time-management

“Time management” is the process of organizing and planning how to divide your time between specific activities. Good time management enables you to work smarter – not harder – so that you get more done in less time, even when time is tight and pressures are high. Failing to manage your time damages your effectiveness and causes stress. It seems that there is never enough time in the day. But, since we all get the same 24 hours, why is it that some people achieve so much more with their time than others? The answer lies in good time management. The highest achievers manage their time exceptionally well. By using the time-management techniques, you can improve your ability to function more effectively – even when time is tight and pressures are high. Good time management requires an important shift in focus from activities to results: being busy isn’t the same as being effective. (Ironically, the opposite is often closer to the truth.) Spending your day in a frenzy of activity often achieves less, because you’re dividing your attention between so many different tasks. Good time management lets you work smarter – not harder – so you get more done in less time.

“Time management” refers to the way that you organize and plan how long you spend on specific activities. It may seem counter-intuitive to dedicate precious time to learning about time management, instead of using it to get on with your work, but the benefits are enormous:

  • Greater productivity and efficiency.
  • A better professional reputation.
  • Less stress.
  • Increased opportunities for advancement.
  • Greater opportunities to achieve important life and career goals. Failing to manage your time effectively can have some very undesirable consequences:
  • Missed deadlines.
  • Inefficient work flow.
  • Poor work quality.
  • A poor professional reputation and a stalled career.
  • Higher stress levels.

Spending a little time learning about time-management techniques will have huge benefits now – and throughout your career.

Understanding The Difference Between Urgent and Important 'Important' tasks matter, and not doing them may have serious consequences for you or others. For example:

Answering the phone is urgent. If you don’t do it, the caller will ring off, and you won’t know why they called. It may, however, be an automated voice telling you that you may be eligible for compensation for having been mis-sold insurance. That’s not important.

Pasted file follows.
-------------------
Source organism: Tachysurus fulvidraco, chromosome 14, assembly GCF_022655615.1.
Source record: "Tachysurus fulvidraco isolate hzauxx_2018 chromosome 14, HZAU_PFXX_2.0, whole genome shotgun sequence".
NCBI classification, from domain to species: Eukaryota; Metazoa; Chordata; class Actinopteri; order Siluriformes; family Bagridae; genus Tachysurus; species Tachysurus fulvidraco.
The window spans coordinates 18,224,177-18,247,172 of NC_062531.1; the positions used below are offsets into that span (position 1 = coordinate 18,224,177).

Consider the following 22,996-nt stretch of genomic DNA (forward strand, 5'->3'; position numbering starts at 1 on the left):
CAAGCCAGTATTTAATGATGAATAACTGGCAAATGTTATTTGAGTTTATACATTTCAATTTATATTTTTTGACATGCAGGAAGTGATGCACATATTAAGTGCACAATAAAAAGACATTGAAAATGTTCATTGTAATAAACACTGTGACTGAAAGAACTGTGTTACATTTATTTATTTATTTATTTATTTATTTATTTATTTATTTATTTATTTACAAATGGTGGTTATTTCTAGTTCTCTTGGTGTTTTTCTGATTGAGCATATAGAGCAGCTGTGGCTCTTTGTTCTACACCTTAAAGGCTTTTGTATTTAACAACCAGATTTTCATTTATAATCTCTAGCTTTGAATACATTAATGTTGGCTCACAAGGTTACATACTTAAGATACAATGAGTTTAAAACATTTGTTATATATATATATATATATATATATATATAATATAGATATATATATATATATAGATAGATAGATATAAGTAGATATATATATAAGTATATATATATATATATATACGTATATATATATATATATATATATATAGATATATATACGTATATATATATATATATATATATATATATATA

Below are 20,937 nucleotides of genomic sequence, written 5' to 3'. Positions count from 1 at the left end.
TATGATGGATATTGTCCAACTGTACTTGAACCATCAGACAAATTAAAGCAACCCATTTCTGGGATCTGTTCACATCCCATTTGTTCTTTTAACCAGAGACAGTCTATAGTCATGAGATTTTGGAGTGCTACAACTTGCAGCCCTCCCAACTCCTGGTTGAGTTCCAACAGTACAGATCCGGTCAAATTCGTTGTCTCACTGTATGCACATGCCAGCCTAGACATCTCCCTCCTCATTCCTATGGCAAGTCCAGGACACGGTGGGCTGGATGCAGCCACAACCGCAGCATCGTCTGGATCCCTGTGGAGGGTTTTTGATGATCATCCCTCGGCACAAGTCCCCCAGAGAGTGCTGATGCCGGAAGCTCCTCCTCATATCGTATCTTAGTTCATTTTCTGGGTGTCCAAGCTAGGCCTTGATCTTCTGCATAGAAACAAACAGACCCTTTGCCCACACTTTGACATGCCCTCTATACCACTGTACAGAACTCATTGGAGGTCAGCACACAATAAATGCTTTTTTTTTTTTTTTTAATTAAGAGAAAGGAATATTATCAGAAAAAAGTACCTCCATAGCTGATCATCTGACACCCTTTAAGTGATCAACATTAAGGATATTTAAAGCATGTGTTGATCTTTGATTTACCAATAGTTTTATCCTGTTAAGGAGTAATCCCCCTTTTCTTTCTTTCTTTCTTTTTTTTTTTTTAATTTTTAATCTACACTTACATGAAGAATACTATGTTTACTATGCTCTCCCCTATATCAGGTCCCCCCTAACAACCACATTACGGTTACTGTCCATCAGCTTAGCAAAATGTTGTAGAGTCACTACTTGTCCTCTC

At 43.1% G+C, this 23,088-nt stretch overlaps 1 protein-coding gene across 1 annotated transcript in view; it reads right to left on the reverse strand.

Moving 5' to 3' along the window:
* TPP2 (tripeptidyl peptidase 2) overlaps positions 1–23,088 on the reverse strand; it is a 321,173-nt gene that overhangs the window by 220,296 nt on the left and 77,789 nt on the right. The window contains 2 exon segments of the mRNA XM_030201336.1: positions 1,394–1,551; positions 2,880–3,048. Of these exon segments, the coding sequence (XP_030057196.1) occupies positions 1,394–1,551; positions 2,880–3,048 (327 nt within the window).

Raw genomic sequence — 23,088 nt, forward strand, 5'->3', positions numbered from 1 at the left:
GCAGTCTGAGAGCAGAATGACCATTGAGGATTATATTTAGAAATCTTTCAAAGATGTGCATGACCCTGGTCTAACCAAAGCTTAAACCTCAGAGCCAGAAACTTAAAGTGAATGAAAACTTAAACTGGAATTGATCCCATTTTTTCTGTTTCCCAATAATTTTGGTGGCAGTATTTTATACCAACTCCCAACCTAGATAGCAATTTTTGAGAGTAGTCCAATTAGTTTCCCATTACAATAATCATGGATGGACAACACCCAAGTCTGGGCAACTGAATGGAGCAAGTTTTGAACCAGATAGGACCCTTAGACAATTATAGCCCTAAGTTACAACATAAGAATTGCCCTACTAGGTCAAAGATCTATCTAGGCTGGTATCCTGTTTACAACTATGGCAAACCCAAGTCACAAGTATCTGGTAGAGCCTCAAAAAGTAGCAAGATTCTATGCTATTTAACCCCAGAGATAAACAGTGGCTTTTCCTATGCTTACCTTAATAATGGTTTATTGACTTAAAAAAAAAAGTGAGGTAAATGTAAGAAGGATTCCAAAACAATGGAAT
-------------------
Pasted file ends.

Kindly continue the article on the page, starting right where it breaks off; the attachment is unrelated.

Going to the dentist regularly is important (or so we’re told). If you don’t, you may get gum disease, or other problems. But it’s not urgent. If you leave it too long, however, it may become urgent, because you may get toothache.

Picking your children up from school is both urgent and important. If you are not there at the right time, they will be waiting in the playground or the classroom, worrying about where you are.

Reading funny emails or checking Facebook is neither urgent nor important. So why is it the first thing that you do each day? See our page minimizing distractions to help you recognize and avoid other things that may distract you from getting your urgent and important tasks done.

This distinction between urgent and important is the key to prioritizing your time and your workload, whether at work or at home

1. Prioritize: You probably have a lot of things to do, so assess how important and how urgent the tasks are; then make sure high priority tasks get done first and are not put off on a regular basis. Avoid time wasters!

2. Be specific: Make the task as specific as possible - we tend to follow through then, especially if we write it down. For example, instead of telling yourself “I’ll do some statistics this week,” try “I’ll do 3 descriptive statistics problems Tuesday at 7pm.”

3. Small bite-size pieces: It’s easy to feel overwhelmed, so try breaking tasks down into smaller sub-tasks. Once you’ve started it’s easier to keep going.

4. Use all available time: This is an especially good strategy if you are pressed for time. You don’t necessarily need a block of time in order to study. Students often have time between classes, travel time, etc. There are lots of study tasks that can be accomplished in short periods, such as reviewing main points of a reading or a lecture.

5. Structure the environment: Find a place, preferably one you can use regularly and with limited distractions. Make sure you have all the essentials so you have no excuses.

6.Establish a routine: We are creatures of habit. If you always study at a certain time or day then it will be easier to get into concentration mode. Also, it is better to study briefly and regularly

7. Use time management and scheduling tools..

1. Create a master schedule that indicates on a term or year basis when holidays, exams, reports, essays etc. are due. Post it in a prominent spot!

2. Create a weekly schedule.

3. To do list – Every day